Tremaine Jackson v. USA


Opinion issued by court as to Appellant Tremaine Shenard Jackson. Decision: Affirmed. Opinion type: Non-Published. Opinion method: Per Curiam. The opinion is also available through the Court's Opinions page at this link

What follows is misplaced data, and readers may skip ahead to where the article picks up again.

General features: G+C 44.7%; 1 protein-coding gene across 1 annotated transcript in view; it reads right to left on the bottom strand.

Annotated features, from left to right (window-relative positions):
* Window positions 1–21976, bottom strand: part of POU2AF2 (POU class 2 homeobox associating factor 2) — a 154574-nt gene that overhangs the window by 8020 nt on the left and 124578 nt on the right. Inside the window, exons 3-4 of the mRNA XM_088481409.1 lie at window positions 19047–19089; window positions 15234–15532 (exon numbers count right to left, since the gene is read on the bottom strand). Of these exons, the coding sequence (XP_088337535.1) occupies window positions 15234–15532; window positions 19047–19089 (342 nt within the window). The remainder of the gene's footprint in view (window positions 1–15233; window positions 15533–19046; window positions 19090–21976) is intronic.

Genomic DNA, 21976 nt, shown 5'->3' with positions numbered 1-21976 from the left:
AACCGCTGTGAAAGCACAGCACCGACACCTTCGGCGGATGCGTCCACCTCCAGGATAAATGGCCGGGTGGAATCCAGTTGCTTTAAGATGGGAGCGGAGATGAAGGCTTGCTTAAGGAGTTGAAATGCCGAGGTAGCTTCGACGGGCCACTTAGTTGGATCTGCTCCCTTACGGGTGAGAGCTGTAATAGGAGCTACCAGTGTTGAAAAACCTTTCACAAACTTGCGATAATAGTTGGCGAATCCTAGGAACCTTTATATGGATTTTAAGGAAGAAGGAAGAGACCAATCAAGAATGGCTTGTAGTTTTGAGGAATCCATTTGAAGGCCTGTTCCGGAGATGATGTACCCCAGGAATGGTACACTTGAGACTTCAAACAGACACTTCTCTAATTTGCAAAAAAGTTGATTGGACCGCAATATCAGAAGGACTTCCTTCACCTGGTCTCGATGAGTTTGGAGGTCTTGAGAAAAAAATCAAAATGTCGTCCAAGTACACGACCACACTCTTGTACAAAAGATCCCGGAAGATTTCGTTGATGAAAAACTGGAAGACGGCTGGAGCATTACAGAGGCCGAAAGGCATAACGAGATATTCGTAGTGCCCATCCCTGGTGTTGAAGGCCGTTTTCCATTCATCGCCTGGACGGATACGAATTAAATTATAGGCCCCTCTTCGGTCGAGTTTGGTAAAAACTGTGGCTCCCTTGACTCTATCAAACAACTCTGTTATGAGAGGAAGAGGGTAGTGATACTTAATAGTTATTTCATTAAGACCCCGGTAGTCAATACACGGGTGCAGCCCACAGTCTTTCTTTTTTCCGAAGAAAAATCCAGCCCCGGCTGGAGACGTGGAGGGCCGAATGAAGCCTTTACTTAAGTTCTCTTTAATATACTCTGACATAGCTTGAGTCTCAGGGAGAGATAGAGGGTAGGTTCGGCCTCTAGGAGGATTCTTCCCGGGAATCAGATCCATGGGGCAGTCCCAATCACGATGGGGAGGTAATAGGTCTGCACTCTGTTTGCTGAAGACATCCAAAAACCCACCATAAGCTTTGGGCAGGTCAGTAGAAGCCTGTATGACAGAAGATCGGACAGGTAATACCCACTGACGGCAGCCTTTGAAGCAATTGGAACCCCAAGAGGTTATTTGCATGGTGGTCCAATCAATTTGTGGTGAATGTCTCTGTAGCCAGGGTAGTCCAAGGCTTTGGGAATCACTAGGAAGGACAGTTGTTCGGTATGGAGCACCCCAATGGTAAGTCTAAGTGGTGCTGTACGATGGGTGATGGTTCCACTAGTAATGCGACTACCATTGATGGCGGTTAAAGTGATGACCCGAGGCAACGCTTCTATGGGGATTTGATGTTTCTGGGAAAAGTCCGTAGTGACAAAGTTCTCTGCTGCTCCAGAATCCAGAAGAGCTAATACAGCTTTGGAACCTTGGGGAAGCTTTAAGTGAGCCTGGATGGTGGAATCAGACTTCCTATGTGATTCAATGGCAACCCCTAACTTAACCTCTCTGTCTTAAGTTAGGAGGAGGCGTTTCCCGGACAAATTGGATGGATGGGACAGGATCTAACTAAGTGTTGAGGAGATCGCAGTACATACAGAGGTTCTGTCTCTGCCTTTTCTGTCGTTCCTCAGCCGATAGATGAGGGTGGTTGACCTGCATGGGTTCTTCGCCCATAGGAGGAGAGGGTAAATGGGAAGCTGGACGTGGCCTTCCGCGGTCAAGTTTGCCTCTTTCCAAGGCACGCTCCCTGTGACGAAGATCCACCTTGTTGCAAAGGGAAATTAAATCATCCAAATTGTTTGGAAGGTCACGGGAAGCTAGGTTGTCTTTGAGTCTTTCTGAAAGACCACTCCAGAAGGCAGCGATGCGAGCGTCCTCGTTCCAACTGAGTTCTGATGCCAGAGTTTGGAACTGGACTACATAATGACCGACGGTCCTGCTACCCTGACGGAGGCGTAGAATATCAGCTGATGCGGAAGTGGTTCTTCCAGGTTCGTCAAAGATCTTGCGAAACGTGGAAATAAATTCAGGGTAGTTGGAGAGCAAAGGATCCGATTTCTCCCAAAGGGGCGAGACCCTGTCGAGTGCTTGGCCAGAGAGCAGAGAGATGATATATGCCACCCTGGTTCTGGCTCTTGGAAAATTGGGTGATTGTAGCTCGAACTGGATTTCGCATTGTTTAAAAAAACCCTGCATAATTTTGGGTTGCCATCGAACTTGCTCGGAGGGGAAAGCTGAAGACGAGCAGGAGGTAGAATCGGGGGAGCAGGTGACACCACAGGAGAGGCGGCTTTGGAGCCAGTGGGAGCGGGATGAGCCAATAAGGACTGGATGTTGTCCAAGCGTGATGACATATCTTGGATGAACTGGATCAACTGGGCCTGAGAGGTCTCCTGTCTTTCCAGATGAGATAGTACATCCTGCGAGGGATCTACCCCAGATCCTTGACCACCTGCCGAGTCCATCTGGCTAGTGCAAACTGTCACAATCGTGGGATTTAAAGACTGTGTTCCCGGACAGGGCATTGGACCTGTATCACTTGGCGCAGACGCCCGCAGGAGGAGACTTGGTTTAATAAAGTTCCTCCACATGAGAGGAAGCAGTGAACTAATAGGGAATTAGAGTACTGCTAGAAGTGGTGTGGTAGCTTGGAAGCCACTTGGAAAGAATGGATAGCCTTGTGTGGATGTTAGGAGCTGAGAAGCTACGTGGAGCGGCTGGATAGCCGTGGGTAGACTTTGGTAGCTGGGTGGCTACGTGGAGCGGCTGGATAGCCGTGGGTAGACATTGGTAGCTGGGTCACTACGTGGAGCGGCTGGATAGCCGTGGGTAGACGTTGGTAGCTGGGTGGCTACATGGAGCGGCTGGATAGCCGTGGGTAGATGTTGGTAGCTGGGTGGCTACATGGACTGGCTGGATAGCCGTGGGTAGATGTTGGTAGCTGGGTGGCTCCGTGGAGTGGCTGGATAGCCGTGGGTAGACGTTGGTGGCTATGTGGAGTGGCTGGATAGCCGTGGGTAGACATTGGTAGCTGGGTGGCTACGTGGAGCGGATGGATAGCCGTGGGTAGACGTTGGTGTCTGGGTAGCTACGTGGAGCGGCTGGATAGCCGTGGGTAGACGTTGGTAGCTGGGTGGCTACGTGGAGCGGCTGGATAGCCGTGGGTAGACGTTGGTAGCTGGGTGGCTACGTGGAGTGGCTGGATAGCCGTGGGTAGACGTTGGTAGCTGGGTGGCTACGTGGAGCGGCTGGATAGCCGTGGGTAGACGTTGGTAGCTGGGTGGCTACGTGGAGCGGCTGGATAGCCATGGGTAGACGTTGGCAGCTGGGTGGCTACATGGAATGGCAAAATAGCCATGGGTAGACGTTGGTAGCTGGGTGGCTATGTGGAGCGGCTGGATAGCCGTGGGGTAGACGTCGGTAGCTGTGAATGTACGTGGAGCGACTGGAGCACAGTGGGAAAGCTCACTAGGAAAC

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Case: 15-15552 Date Filed: 09/20/2017 Page: 1 of 3 [DO NOT PUBLISH] IN THE UNITED STATES COURT OF APPEALS FOR THE ELEVENTH CIRCUIT ________________________ No. 15-15552 Non-Argument Calendar ________________________ D.C. Docket Nos. 9:15-cv-81231-DTKH, 9:12-cr-80211-DTKH-15 TREMAINE SHENARD JACKSON, Petitioner-Appellant, versus UNITED STATES OF AMERICA, Respondent-Appellee. ________________________ Appeal from the United States District Court for the Southern District of Florida ________________________ (September 20, 2017) Before HULL, MARCUS and MARTIN, Circuit Judges. PER CURIAM: Tremaine Jackson, a federal prisoner serving a 120-month sentence after pleading guilty to possession with intent to distribute 500 grams or more of Case: 15-15552 Date Filed: 09/20/2017 Page: 2 of 3 cocaine, appeals pro se the district court’s order denying his 28 U.S.C. § 2255 motion to vacate, set aside, or correct his sentence. On appeal, in a brief filed before the Supreme Court’s decision in Beckles v. United States, 137 S. Ct. 886 (2017), Jackson argues that this Court’s decision in United States v. Matchett, 802 F.3d 1185 (11th Cir. 2015), was wrongly decided, that the district court erred in denying his petition based on Matchett, and that the residual clause contained in the career offender provision of the Sentencing Guidelines, U.S.S.G. § 4B1.2(a), is void for vagueness. In reviewing the denial of a § 2255 motion, we review legal conclusions de novo and factual findings for clear error. Spencer v. United States, 773 F.3d 1132, 1137 (11th Cir. 2014) (en banc). In Johnson v. United States, 135 S. Ct. 2551, 2557-58 (2015), the Supreme Court invalidated the Armed Career Criminal Act’s (“ACCA”) residual clause, 18 U.S.C. § 924(e)(2)(B)(ii), holding that it was unconstitutionally vague because it created uncertainty about (1) how to evaluate the risks posed by the crime, and (2) how much risk it takes to qualify as a violent felony. Subsequently, the Supreme Court held that Johnson announced a new substantive rule that applies retroactively to cases on collateral review. Welch v. United States, 136 S. Ct. 1257, 1264-65, 1268 (2016). In Matchett, we rejected the argument that the virtually identical careeroffender residual clause in § 4B1.2(a)(2) was unconstitutional, concluding that 2 Case: 15-15552 Date Filed: 09/20/2017 Page: 3 of 3 Johnson’s holding did not apply to the Sentencing Guidelines. 802 F.3d at 119495. In Beckles, the Supreme Court affirmed that the advisory Sentencing Guidelines are not subject to the same vagueness challenge under the Due Process Clause as the ACCA, and as such, § 4B1.2(a)(2)’s residual clause is not void for vagueness. Beckles, 137 S.Ct. at 897. Because Johnson does not extend to the residual clause of the careeroffender guideline, Jackson’s claim that his career offender enhancement was unlawful in light of Johnson fails. Accordingly, we affirm the district court’s denial of Jackson’s § 2255 motion. AFFIRMED. 3

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